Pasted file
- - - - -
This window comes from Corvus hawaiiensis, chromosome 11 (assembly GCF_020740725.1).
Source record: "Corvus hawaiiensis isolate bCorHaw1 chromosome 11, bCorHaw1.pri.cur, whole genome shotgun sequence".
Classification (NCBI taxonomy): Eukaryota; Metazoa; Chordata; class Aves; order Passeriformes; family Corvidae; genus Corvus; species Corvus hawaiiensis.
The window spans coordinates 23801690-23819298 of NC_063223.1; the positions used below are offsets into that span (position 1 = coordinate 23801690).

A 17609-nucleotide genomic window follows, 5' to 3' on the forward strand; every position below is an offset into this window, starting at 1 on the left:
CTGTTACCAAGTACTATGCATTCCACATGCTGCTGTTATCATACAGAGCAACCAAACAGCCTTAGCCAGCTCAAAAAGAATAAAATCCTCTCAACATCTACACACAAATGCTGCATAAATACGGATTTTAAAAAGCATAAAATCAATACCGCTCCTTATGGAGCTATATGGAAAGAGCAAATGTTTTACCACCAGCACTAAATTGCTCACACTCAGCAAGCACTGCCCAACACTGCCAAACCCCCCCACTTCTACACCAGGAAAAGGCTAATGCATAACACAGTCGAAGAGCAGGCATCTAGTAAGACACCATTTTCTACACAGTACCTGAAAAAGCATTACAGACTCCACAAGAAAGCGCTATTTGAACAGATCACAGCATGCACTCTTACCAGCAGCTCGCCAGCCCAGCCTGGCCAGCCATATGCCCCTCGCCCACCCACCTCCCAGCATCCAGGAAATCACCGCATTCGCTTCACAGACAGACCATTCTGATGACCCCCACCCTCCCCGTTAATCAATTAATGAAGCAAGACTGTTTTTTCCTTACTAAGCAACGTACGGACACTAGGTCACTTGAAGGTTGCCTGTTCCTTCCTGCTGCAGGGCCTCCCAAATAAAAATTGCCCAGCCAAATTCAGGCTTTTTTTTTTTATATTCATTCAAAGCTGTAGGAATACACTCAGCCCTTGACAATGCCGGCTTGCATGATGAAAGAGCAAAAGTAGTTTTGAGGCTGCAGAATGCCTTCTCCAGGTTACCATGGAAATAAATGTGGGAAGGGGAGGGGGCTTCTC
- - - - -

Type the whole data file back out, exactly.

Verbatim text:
This window comes from Corvus hawaiiensis, chromosome 11 (assembly GCF_020740725.1).
Source record: "Corvus hawaiiensis isolate bCorHaw1 chromosome 11, bCorHaw1.pri.cur, whole genome shotgun sequence".
Classification (NCBI taxonomy): Eukaryota; Metazoa; Chordata; class Aves; order Passeriformes; family Corvidae; genus Corvus; species Corvus hawaiiensis.
The window spans coordinates 23801690-23819298 of NC_063223.1; the positions used below are offsets into that span (position 1 = coordinate 23801690).

A 17609-nucleotide genomic window follows, 5' to 3' on the forward strand; every position below is an offset into this window, starting at 1 on the left:
CTGTTACCAAGTACTATGCATTCCACATGCTGCTGTTATCATACAGAGCAACCAAACAGCCTTAGCCAGCTCAAAAAGAATAAAATCCTCTCAACATCTACACACAAATGCTGCATAAATACGGATTTTAAAAAGCATAAAATCAATACCGCTCCTTATGGAGCTATATGGAAAGAGCAAATGTTTTACCACCAGCACTAAATTGCTCACACTCAGCAAGCACTGCCCAACACTGCCAAACCCCCCCACTTCTACACCAGGAAAAGGCTAATGCATAACACAGTCGAAGAGCAGGCATCTAGTAAGACACCATTTTCTACACAGTACCTGAAAAAGCATTACAGACTCCACAAGAAAGCGCTATTTGAACAGATCACAGCATGCACTCTTACCAGCAGCTCGCCAGCCCAGCCTGGCCAGCCATATGCCCCTCGCCCACCCACCTCCCAGCATCCAGGAAATCACCGCATTCGCTTCACAGACAGACCATTCTGATGACCCCCACCCTCCCCGTTAATCAATTAATGAAGCAAGACTGTTTTTTCCTTACTAAGCAACGTACGGACACTAGGTCACTTGAAGGTTGCCTGTTCCTTCCTGCTGCAGGGCCTCCCAAATAAAAATTGCCCAGCCAAATTCAGGCTTTTTTTTTTTATATTCATTCAAAGCTGTAGGAATACACTCAGCCCTTGACAATGCCGGCTTGCATGATGAAAGAGCAAAAGTAGTTTTGAGGCTGCAGAATGCCTTCTCCAGGTTACCATGGAAATAAATGTGGGAAGGGGAGGGGGCTTCTC